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The Ultimate Choice or an Old Song with the New Drum?

I hereby to start a discussion about the selection of genetic resource for livelihood in the difficult ecosystems of the world. In my view, a true and durable sustainability of food production can be achieved with the tool of the local/native genetic resources embodied with the traditional knowledge. 

The Kharani camel in the Kharan desert

The best milk yielder in the deserted ecosystems

*Sustainability in true sense means ‘considering the hidden costs like water & carbon footprint along with the other environmental factors.

 Based on my experience and lifetime achievement, the native/local genetic resources are the only choice to ensure livelihood in a true sense of sustainability RESILIENCE OF NATIVE LIVESTOCK BREEDS TO CLIMATE CHANGE
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In the far and wide drylands of the world, local/native genetic resources are playing a pivotal role in sustaining livelihood in the difficult environments since unknown time. To me, the camel is one of the best choices among the best genetic resources.

Originally domesticated for food production, especially milk, the camel was later used for other purposes and the milk became the secondary product.

Good news, that camel is again turning towards its original task, the milk. Camel is no more the animal of the old world, but an animal which may be used to combat the growing desertification and to feed millions of people living in those regions. It has been shown that camels can provide 15-20 liters of milk per day for a lactation period of up to 18 months, making it a very good farm animal.

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Based on my personal experience of a camel farm for milk purpose, some camels can produce >12,000 kg milk per lactation (genetic potential) but the majority of population fall in >3,000 kg. The yield is sustainable in the true sense as camel consumes a lesser quantity of water/kg milk production. The same is true for the energy consumption as the camel doesn’t need weather comfort because of its special genes adapted to hostile weathers.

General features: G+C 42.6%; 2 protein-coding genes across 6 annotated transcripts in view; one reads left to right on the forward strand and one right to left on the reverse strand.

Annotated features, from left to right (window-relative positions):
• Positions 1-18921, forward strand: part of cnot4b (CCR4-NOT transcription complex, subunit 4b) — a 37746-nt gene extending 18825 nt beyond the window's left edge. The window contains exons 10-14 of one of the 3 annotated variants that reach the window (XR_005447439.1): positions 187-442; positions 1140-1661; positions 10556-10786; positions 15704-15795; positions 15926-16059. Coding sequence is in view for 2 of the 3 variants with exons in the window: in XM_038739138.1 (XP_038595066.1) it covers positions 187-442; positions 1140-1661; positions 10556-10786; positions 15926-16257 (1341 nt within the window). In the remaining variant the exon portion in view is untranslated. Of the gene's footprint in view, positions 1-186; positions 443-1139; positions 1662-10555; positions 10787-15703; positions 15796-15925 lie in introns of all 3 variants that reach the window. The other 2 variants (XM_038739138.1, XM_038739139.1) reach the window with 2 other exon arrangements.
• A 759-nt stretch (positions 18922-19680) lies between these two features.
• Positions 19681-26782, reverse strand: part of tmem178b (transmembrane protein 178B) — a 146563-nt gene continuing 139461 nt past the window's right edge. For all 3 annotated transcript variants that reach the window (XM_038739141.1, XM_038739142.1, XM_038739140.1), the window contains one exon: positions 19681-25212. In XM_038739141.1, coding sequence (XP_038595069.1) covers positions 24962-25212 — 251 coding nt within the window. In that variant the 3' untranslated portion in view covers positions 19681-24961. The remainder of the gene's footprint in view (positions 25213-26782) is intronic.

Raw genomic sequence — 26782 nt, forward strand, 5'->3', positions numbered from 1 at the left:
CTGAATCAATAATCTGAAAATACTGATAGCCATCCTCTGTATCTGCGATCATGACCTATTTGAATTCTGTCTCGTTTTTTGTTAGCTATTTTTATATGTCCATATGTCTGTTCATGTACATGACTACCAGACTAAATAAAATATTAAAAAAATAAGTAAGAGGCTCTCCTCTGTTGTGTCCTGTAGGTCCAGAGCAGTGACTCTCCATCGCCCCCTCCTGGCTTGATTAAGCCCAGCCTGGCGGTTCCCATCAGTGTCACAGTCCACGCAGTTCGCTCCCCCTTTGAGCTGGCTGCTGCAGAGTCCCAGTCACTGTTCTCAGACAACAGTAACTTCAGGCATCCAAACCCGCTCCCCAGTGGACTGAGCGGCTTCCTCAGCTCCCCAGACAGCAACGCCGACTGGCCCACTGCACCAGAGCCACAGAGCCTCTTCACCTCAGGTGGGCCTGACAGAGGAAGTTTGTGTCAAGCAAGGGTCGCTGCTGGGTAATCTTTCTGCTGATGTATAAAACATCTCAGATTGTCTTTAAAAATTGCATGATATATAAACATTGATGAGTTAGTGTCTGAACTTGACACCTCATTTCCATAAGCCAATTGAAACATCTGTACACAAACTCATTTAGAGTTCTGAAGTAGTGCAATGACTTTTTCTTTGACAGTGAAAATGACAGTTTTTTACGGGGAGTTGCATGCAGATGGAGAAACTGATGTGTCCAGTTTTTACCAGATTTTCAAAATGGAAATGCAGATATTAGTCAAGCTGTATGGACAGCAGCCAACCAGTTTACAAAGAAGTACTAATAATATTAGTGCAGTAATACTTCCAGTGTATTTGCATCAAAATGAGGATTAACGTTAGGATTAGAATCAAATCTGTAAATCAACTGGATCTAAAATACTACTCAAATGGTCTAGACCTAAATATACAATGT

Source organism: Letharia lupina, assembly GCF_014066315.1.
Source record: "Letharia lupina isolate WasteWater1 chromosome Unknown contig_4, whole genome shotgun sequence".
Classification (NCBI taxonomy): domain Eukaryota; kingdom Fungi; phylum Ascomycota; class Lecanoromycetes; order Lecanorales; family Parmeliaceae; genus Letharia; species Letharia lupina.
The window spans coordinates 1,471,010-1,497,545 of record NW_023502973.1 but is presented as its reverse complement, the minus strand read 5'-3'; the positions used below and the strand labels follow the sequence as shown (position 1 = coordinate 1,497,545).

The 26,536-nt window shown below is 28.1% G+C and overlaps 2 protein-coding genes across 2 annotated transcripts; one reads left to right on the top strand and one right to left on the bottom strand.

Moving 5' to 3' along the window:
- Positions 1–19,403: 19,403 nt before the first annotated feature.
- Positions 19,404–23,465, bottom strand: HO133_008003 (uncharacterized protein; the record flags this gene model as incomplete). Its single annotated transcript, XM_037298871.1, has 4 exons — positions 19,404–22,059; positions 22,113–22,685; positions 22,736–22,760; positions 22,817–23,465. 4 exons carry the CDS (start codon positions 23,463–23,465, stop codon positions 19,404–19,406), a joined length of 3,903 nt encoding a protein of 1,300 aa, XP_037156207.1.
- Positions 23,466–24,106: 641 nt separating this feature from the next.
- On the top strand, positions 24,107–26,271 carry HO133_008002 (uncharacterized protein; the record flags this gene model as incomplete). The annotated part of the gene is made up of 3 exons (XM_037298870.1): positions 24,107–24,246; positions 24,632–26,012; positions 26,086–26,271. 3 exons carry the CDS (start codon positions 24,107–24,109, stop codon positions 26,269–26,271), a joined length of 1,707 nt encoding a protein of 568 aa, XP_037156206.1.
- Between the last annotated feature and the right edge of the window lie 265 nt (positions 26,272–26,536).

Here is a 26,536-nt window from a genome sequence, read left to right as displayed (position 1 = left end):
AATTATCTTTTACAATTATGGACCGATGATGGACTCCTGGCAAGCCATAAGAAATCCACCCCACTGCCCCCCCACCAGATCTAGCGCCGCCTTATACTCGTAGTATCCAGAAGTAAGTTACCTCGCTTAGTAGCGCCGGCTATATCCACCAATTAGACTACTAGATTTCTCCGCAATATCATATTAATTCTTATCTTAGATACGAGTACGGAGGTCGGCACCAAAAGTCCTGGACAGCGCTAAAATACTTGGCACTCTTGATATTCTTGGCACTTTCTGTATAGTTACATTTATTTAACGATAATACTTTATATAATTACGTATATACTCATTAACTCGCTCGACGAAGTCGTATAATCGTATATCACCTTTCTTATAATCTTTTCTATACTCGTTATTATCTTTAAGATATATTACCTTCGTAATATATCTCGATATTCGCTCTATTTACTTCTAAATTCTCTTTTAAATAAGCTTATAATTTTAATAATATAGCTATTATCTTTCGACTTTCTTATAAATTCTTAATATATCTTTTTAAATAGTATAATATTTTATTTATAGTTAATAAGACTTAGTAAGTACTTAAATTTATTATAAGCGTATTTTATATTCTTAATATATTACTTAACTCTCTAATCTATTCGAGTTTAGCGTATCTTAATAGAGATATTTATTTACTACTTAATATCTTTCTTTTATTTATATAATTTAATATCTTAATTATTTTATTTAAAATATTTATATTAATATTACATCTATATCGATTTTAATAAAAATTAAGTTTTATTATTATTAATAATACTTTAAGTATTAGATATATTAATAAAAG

Africa, the Climate Change Hot Spot

Studies conducted in the horn of Africa revealed that the camel produced more milk than the other types of tropical animals compared on the basis of kg/TLU/year. A wide part of the African continent is well familiar with the camel milk, and consider it the fluid of choice in all conditions. Camel Milk and Challenges of Modern Time; The Concept of Natural Health

Africa camel

The Treasure is Uncovered in Another Hot Spot

South Asia, especially dryland (Western India and a major part of Pakistan) are the worst affected by the climate change calamities. The great Thar Desert being the habitat of the world’s best milk camel is an uncovered treasure of the region. Badly neglected and hidden from the consideration of the policymakers. A Beautiful Camel Heritage is Sinking

The Camel Milk in Pakistan~An Example

Pakistan is home to 0.9 million camels with a 20% of lactating camel (herd composition) Livestock production and population census in Pakistan: Determining their relationship with agricultural GDP using econometric analysis. About 0.18 million camels give milk for a lactation (average 2,200 kg/lactation), producing around 396,000 ton of milk annually but had never been considered a documented food item in the grey records of the country. Per head basis camel in the country produces far better than the indigenous cattle/buffalo breeds, Frisian, and their crosses (in true measurement model).

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Conclusion

The time has reached to know and exploit the true potential of native genetic resources like camel and to find the ways to sustain livelihood (in the true sense) of the generations to come. I would appreciate a positive and healthy debate to be initiated regarding the food production in a truly sustainable model under the climate change scenario.

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A Beautiful Camel Heritage is Sinking

IMG_0537A precious camel heritage of Marrecha in Cholistan desert is at risk. This brief study tells, how this beautiful culture is eroding because of the negligence of the policymakers. It is very crucial to involve the native livestock keepers in policies regarding research and development of the region but unfortunately, it is happening the otherwise. ♠♠♠♥♥

Where is the Cholistan Desert?

Having seen many deserts of the world, I’m quite sure that Cholistan desert is one of the most beautiful and living deserts of the world. No doubt, it is a desert but acts as a food bucket (animal origin) for the country since ages.  The commune of the Cholistan is called Rohila and the tribe rearing camel is called Marrecha. This cherished desert is situated in the South–West of Punjab province (Pakistan) and is spread over an area of 26,000 square kilometers. It is located between latitudes of 27° to 42° and 29°N and longitude of 57° to 60°E. The length of the desert is about 480 Km and breadth is from 32 to 192 Km.

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The map of the Cholistan desert

The Ecosystems and the Camel Adaptation